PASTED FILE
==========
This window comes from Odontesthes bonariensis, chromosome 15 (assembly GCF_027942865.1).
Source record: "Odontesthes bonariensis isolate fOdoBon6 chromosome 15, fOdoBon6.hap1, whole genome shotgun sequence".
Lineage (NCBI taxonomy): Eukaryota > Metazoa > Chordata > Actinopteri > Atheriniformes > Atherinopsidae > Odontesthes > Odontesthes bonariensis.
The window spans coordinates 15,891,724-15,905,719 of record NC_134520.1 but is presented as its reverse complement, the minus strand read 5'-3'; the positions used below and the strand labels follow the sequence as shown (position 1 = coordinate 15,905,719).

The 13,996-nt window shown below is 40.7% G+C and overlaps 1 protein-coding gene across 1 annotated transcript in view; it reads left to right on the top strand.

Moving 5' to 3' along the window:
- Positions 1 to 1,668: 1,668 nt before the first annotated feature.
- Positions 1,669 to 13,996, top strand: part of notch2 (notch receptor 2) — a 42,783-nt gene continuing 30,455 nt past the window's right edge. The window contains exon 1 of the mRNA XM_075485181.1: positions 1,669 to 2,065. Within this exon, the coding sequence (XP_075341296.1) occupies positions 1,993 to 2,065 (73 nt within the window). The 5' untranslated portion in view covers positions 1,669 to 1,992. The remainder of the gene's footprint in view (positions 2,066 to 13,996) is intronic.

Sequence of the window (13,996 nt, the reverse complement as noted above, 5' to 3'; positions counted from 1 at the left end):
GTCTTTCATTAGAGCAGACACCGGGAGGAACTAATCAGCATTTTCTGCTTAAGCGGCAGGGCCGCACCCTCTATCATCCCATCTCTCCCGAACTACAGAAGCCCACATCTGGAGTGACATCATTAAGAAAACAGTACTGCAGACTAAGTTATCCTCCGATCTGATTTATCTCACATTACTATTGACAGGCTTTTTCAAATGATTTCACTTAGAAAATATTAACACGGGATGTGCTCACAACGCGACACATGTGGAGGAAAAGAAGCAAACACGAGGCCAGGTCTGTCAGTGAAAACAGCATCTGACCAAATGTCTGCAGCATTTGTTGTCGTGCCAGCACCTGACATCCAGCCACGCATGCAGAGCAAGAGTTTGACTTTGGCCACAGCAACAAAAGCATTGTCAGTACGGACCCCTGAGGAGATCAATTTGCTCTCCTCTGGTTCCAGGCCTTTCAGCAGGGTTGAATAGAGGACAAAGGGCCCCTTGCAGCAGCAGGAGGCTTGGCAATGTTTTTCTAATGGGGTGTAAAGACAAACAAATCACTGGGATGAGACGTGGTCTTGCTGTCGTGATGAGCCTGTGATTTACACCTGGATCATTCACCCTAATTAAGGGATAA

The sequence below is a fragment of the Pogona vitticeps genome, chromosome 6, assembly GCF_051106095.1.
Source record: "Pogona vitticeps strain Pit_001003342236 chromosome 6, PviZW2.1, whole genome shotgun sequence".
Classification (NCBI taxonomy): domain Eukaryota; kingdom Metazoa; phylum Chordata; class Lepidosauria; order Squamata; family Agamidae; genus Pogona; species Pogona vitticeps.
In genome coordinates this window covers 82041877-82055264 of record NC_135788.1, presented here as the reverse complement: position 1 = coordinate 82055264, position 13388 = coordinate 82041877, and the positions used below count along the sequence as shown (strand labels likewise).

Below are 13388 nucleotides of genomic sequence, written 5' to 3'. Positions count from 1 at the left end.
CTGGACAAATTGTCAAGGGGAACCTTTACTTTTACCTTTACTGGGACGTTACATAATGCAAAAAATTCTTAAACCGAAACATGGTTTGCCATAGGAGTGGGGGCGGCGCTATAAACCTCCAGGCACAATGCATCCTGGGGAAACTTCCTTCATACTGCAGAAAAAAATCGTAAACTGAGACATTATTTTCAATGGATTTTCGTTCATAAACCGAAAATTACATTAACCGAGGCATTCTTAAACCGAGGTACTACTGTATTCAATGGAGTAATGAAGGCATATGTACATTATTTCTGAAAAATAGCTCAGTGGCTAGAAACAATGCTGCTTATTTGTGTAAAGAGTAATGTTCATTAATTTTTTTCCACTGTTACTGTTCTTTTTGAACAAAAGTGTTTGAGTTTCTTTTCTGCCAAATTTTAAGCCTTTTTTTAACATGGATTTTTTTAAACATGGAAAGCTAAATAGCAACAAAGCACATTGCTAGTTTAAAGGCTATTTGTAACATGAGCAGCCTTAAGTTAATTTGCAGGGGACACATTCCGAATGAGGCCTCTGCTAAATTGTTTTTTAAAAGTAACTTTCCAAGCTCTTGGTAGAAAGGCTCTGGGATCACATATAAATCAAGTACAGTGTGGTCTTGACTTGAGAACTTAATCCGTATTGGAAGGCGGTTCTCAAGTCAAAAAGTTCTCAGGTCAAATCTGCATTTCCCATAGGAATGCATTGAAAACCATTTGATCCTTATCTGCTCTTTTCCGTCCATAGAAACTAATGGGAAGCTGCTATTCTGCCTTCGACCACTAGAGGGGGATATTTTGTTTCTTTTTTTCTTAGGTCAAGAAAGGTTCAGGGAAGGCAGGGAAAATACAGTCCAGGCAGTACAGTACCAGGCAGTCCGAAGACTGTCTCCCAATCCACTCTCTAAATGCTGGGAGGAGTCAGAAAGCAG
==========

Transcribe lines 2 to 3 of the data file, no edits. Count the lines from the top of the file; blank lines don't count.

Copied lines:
Source record: "Odontesthes bonariensis isolate fOdoBon6 chromosome 15, fOdoBon6.hap1, whole genome shotgun sequence".
Lineage (NCBI taxonomy): Eukaryota > Metazoa > Chordata > Actinopteri > Atheriniformes > Atherinopsidae > Odontesthes > Odontesthes bonariensis.